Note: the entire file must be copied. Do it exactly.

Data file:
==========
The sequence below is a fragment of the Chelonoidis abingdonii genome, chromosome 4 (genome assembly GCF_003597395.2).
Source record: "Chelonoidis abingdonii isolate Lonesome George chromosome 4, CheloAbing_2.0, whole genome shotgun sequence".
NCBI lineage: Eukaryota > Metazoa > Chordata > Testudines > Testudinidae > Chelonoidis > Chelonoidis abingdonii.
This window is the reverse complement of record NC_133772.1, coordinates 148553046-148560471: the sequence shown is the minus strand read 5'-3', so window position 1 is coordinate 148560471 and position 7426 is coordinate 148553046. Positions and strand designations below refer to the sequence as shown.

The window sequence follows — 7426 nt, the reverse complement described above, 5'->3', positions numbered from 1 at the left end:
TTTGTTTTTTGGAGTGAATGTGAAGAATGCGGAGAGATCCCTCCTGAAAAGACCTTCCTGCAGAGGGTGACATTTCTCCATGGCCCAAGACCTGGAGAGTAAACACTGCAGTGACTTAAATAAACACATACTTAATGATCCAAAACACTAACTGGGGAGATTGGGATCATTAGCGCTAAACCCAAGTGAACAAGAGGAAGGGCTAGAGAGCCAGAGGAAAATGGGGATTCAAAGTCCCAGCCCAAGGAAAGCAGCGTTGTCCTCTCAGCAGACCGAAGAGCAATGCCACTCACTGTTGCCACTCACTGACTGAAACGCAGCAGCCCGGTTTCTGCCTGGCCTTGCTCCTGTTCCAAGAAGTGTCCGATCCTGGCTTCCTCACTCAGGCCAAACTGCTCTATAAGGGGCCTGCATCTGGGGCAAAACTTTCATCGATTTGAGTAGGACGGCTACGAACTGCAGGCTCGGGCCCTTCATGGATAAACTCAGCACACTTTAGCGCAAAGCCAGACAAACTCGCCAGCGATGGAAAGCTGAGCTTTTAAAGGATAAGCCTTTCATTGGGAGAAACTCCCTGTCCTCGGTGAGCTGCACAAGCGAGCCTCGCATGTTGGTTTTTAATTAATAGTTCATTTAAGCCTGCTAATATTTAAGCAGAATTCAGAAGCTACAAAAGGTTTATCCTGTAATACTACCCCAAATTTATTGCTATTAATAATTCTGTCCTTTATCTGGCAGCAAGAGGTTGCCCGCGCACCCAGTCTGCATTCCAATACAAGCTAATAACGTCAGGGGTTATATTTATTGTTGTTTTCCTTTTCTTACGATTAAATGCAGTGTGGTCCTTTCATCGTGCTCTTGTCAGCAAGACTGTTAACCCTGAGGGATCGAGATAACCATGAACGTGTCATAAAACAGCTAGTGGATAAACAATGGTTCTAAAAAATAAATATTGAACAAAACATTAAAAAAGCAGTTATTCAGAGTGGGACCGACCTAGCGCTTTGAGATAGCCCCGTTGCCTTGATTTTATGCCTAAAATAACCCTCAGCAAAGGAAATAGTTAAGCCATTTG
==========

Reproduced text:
The sequence below is a fragment of the Chelonoidis abingdonii genome, chromosome 4 (genome assembly GCF_003597395.2).
Source record: "Chelonoidis abingdonii isolate Lonesome George chromosome 4, CheloAbing_2.0, whole genome shotgun sequence".
NCBI lineage: Eukaryota > Metazoa > Chordata > Testudines > Testudinidae > Chelonoidis > Chelonoidis abingdonii.
This window is the reverse complement of record NC_133772.1, coordinates 148553046-148560471: the sequence shown is the minus strand read 5'-3', so window position 1 is coordinate 148560471 and position 7426 is coordinate 148553046. Positions and strand designations below refer to the sequence as shown.

The window sequence follows — 7426 nt, the reverse complement described above, 5'->3', positions numbered from 1 at the left end:
TTTGTTTTTTGGAGTGAATGTGAAGAATGCGGAGAGATCCCTCCTGAAAAGACCTTCCTGCAGAGGGTGACATTTCTCCATGGCCCAAGACCTGGAGAGTAAACACTGCAGTGACTTAAATAAACACATACTTAATGATCCAAAACACTAACTGGGGAGATTGGGATCATTAGCGCTAAACCCAAGTGAACAAGAGGAAGGGCTAGAGAGCCAGAGGAAAATGGGGATTCAAAGTCCCAGCCCAAGGAAAGCAGCGTTGTCCTCTCAGCAGACCGAAGAGCAATGCCACTCACTGTTGCCACTCACTGACTGAAACGCAGCAGCCCGGTTTCTGCCTGGCCTTGCTCCTGTTCCAAGAAGTGTCCGATCCTGGCTTCCTCACTCAGGCCAAACTGCTCTATAAGGGGCCTGCATCTGGGGCAAAACTTTCATCGATTTGAGTAGGACGGCTACGAACTGCAGGCTCGGGCCCTTCATGGATAAACTCAGCACACTTTAGCGCAAAGCCAGACAAACTCGCCAGCGATGGAAAGCTGAGCTTTTAAAGGATAAGCCTTTCATTGGGAGAAACTCCCTGTCCTCGGTGAGCTGCACAAGCGAGCCTCGCATGTTGGTTTTTAATTAATAGTTCATTTAAGCCTGCTAATATTTAAGCAGAATTCAGAAGCTACAAAAGGTTTATCCTGTAATACTACCCCAAATTTATTGCTATTAATAATTCTGTCCTTTATCTGGCAGCAAGAGGTTGCCCGCGCACCCAGTCTGCATTCCAATACAAGCTAATAACGTCAGGGGTTATATTTATTGTTGTTTTCCTTTTCTTACGATTAAATGCAGTGTGGTCCTTTCATCGTGCTCTTGTCAGCAAGACTGTTAACCCTGAGGGATCGAGATAACCATGAACGTGTCATAAAACAGCTAGTGGATAAACAATGGTTCTAAAAAATAAATATTGAACAAAACATTAAAAAAGCAGTTATTCAGAGTGGGACCGACCTAGCGCTTTGAGATAGCCCCGTTGCCTTGATTTTATGCCTAAAATAACCCTCAGCAAAGGAAATAGTTAAGCCATTTG